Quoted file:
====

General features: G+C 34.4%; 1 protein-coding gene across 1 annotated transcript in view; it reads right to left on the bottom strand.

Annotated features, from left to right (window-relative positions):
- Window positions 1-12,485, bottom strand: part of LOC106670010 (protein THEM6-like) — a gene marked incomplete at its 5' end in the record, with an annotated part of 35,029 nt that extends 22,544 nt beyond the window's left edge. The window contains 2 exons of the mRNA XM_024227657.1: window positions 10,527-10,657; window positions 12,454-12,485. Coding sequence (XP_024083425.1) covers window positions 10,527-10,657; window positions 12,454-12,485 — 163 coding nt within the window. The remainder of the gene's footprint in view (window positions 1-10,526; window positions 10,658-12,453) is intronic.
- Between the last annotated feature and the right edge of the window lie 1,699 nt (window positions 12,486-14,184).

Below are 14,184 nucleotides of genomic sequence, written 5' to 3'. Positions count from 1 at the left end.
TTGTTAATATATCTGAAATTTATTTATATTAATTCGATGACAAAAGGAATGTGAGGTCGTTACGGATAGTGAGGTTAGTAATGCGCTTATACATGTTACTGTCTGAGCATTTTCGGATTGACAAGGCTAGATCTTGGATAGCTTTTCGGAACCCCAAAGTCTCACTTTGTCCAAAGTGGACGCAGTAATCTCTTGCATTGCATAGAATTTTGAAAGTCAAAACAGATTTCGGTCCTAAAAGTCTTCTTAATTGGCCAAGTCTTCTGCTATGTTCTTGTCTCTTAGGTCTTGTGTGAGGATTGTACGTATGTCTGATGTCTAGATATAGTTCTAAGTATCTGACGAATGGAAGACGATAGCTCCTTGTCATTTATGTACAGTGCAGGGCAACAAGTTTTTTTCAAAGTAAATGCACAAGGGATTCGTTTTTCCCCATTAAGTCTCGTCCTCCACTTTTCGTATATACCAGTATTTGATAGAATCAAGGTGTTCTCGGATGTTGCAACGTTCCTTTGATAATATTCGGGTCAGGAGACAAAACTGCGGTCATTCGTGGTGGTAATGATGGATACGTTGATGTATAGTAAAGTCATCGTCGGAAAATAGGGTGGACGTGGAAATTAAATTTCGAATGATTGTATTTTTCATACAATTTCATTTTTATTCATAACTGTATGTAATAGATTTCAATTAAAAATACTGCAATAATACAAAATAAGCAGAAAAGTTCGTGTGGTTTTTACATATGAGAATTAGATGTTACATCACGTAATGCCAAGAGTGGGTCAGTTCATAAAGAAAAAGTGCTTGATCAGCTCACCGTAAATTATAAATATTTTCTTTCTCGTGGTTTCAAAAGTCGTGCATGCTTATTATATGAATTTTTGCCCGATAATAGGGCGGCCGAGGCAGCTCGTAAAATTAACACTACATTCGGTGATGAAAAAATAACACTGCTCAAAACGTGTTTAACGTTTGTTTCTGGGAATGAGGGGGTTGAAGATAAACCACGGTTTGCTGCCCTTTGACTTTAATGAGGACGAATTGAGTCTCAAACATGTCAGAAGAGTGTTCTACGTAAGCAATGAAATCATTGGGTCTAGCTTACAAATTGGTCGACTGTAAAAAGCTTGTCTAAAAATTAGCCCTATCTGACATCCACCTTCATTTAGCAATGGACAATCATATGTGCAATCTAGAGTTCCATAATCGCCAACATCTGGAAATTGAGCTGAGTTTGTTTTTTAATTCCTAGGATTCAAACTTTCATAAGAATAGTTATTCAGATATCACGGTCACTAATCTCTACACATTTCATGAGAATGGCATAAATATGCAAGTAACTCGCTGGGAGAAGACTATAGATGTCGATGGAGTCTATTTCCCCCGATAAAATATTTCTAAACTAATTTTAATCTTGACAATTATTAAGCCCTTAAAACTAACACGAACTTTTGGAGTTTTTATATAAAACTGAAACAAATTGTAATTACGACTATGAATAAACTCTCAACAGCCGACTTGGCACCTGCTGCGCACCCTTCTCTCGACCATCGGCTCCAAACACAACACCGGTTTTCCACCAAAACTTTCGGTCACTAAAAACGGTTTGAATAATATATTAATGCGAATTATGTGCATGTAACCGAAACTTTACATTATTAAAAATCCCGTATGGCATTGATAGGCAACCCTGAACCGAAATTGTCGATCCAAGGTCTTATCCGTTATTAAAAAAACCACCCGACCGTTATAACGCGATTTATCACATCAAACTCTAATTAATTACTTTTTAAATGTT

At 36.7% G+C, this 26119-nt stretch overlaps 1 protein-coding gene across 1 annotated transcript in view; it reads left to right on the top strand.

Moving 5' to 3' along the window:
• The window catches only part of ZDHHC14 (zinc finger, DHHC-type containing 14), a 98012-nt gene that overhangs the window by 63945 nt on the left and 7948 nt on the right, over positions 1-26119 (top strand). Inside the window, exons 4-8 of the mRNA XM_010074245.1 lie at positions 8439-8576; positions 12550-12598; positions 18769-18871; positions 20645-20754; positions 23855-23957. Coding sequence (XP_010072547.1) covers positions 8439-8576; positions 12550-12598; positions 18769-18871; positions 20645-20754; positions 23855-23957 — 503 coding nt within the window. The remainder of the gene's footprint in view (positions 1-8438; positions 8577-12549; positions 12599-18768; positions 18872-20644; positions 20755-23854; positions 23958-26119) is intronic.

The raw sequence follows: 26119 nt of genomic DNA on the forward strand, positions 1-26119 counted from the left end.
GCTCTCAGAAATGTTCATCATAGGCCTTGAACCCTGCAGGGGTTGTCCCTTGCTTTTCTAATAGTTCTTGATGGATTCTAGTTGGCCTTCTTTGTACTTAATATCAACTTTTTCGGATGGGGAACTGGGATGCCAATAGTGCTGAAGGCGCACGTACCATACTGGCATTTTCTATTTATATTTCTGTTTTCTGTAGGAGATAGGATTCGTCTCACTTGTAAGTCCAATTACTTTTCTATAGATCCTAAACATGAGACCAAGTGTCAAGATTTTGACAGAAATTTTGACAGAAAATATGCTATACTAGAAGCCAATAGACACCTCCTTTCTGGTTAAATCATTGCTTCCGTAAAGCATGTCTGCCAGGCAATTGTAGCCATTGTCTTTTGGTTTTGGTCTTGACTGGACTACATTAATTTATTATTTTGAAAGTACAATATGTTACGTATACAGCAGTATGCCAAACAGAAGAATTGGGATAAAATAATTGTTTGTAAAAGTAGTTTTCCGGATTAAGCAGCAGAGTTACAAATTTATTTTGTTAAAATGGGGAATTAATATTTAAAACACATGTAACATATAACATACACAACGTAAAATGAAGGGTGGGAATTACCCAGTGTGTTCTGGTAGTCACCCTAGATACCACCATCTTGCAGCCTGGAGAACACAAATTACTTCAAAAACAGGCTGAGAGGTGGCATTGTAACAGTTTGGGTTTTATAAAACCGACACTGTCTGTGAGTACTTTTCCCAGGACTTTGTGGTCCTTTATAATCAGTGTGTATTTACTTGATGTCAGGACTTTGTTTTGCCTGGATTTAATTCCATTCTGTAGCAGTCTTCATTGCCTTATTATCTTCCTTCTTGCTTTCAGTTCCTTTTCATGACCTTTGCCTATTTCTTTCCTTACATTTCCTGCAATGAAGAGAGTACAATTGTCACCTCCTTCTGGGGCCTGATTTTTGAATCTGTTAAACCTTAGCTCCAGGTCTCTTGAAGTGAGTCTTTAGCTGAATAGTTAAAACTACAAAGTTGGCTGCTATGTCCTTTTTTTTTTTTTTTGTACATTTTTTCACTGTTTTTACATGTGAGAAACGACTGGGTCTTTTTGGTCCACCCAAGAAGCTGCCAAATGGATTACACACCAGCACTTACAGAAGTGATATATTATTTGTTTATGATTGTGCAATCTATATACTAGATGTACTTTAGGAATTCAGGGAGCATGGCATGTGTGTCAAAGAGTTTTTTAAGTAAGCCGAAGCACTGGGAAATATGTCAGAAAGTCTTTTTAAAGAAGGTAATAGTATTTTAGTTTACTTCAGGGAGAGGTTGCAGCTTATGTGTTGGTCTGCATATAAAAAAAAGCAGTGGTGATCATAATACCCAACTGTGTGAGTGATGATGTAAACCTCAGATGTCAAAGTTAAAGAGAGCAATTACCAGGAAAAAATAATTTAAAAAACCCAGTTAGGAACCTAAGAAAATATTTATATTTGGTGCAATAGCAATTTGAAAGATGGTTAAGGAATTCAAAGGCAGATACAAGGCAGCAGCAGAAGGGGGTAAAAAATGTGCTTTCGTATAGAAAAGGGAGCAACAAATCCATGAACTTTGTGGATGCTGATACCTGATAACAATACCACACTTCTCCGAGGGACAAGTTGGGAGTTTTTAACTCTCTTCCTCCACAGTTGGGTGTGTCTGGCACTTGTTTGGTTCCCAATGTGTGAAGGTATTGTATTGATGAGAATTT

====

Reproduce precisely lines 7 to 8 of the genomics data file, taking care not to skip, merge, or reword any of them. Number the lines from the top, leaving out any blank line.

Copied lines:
At 36.7% G+C, this 26119-nt stretch overlaps 1 protein-coding gene across 1 annotated transcript in view; it reads left to right on the top strand.

Moving 5' to 3' along the window: